Man vs. the Environment

The global warming theory holds that certain gases are accumulating in the atmosphere. These so-called greenhouse gases essentially trap heat in, resulting in a slight increase in temperatures around the world. The most significant greenhouse gas is water vapor, but most political debate is focused on carbon dioxide (CO2).
It has been hard to justify regulation of greenhouse gases because water vapor, CO2, and other so-called trace gases have not traditionally been seen as pollutants. Of course we all need water, but the same is true for CO2.
Carbon dioxide is the gas that makes the bubbles in beer and soft drinks (Anheuser Busch uses “Beachwood aging” to increase the CO2 in Budweiser). Plants breathe in CO2; they’d die without it (meaning all animal life would die as well). When you exhale, water vapor and CO2 are the principle components of your breath. The EPA has even spent the past several decades trying to reduce automotive emissions to nothing but CO2 and water vapor.
Due to the benign nature of CO2 and water vapor, until quite recently the EPA took the position that it did not have the authority to regulate greenhouse gases under the Clean Air Act. Environmentalists, however, eventually took the EPA to court, and in 2007, the U.S. Supreme Court ruled that the EPA did indeed have that authority. With the authority in hand, and a new Democrat majority in place, the EPA did not wait: It has now declared carbon emissions, including CO2, to be pollutants.
That finding opens the door to federal regulation of almost everything that moves — from cars, trucks, and ships to lawn mowers and tractors. The EPA also has the authority to develop new regulations for stationary sources, including emission-producing power plants, factories, hospitals, restaurants, and other buildings. Without a doubt, there will be significant pressure applied on the EPA to use its newfound authority.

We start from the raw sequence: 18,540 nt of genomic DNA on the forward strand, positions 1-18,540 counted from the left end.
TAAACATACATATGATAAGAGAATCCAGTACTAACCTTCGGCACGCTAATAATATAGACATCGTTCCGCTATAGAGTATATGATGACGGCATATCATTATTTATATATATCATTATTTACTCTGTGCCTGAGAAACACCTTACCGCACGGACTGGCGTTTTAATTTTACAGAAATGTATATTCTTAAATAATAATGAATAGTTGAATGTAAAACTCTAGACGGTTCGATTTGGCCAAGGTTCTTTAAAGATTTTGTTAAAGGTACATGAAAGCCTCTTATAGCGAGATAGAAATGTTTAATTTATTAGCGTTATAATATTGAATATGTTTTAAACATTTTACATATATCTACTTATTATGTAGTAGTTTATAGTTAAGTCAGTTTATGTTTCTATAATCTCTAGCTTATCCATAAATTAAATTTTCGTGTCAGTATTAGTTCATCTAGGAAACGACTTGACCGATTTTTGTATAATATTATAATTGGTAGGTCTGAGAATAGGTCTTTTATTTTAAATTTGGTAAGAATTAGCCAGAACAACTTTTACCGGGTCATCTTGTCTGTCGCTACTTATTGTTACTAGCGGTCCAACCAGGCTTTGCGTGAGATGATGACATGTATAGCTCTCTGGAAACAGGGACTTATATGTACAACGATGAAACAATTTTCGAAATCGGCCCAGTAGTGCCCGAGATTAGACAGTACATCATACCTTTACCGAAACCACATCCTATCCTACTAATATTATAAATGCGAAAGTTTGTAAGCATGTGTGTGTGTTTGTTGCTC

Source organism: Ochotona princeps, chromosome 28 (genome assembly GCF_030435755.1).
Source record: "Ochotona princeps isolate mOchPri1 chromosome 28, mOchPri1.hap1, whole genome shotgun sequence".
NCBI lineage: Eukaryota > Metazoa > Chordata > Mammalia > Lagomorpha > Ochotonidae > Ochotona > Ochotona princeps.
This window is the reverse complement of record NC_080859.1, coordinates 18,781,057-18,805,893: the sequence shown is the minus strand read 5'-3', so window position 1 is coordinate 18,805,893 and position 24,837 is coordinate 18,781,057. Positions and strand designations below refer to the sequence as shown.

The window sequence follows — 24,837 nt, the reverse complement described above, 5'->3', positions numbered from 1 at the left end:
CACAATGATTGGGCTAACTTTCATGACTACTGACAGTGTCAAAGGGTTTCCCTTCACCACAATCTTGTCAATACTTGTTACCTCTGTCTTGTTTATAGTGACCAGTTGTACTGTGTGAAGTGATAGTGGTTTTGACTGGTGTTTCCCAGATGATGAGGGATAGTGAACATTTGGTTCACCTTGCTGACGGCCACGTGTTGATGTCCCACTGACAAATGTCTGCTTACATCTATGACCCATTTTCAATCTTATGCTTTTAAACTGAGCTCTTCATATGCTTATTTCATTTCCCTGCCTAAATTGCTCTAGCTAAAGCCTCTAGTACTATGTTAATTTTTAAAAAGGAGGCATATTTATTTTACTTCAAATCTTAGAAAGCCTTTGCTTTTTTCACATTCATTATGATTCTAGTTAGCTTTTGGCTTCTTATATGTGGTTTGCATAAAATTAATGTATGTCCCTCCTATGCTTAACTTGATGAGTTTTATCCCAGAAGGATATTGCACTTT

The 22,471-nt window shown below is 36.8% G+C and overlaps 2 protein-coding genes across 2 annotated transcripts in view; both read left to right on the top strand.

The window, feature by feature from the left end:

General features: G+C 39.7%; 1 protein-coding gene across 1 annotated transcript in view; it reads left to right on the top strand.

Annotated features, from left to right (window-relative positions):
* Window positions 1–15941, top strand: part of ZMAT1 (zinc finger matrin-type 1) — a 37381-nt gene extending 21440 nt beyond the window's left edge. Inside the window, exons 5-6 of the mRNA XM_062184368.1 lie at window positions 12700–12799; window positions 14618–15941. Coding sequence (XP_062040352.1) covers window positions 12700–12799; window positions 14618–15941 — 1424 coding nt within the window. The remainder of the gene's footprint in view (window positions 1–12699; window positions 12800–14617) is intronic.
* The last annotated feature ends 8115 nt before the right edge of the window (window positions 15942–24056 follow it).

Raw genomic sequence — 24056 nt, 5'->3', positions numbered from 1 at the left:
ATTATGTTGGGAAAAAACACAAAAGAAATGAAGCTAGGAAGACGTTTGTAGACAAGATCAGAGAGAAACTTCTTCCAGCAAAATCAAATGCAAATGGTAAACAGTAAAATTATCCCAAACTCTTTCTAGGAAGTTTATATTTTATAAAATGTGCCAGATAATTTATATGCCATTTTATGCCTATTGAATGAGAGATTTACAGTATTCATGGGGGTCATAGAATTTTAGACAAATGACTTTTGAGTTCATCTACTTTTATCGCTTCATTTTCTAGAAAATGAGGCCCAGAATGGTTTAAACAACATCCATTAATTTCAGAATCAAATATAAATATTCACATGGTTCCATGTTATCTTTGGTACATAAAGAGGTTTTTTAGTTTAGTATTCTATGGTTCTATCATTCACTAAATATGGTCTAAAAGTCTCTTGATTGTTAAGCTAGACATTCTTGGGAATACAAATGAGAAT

The Obama administration has already used the new EPA finding to urge legislative action, arguing that if Congress doesn’t act, the EPA will. It may seem like a minor difference, but the EPA can only make regulations, not laws. Congress writes laws. The administration has expressed an interest in setting standards through legislative action for autos, coal-fired power plants, and industrial sites.
The EPA is not directly responsible to voters, but Congress is. As such, legislative action might seem like a good thing. The troublesome point, however, is that the members of Congress who are pushing for legislation seem inclined to go further with regulation than would the EPA.
So-called cap-and-trade rules for carbon emissions were already pointing toward a significant legislative battle, but Nancy Pelosi’s team upped the ante by including tougher targets and restrictions in the new proposals. Moreover, they have included all kinds of additional programs from the “green wish list,” including a renewable electricity standard, a low‑carbon fuel standard, a broader renewable fuels policy, and new efficiency standards.
The Heritage Foundation’s Center for Data Analysis evaluated the proposed CO2 rules and concluded that they would lower gross domestic product by about $7 trillion over the next 20 years, while single‑year GDP losses would exceed $600 billion. Job losses would exceed 800,000 annually for several years. The manufacturing sector, which has been struggling for years, would be hit especially hard.
In addition, these new regulations will drive up the cost of energy. Carbon‑based energy is cheap; green energy is expensive. Green electricity will cost at least two to three times as much as present baseline electricity generation. That, in turn, will increase the cost of everything else. Eco-fuels are the same: A recent report pointed out that, in California, a kilowatt hour of coal-generated electricity costs about two cents. Generating that same kilowatt hour with solar power costs about 45 cents.
Our Catholic faith calls on us to be good stewards of the environment, but people should be at the center of our concern. Much is written about climate change, but few discuss the trade‑off between how people might be adversely affected by global warming and how they certainly will be adversely affected by the change from carbon‑based energy to more expensive green energy. Everyday, children around the world die due to contaminated water. For the cost of eliminating greenhouse gases in 2010, we could make drinking water safe for everyone in perpetuity.
We should all work to reduce pollution and protect the environment, but we cannot ignore the practical implication of dramatic increase in costs for people around the world who are living on the margins of society. We need to ask ourselves whether we are “being green” by feeling better about ourselves, or whether we are truly making the world a better place for others. The answers are not always as obvious as they seem.


Ronald J. Rychlak is the associate dean and MDLA Professor of Law at the University of Mississippi School of Law. He is the author of Hitler, the War, and the Pope (Revised and Expanded) (2010) and Righteous Gentiles (2005).

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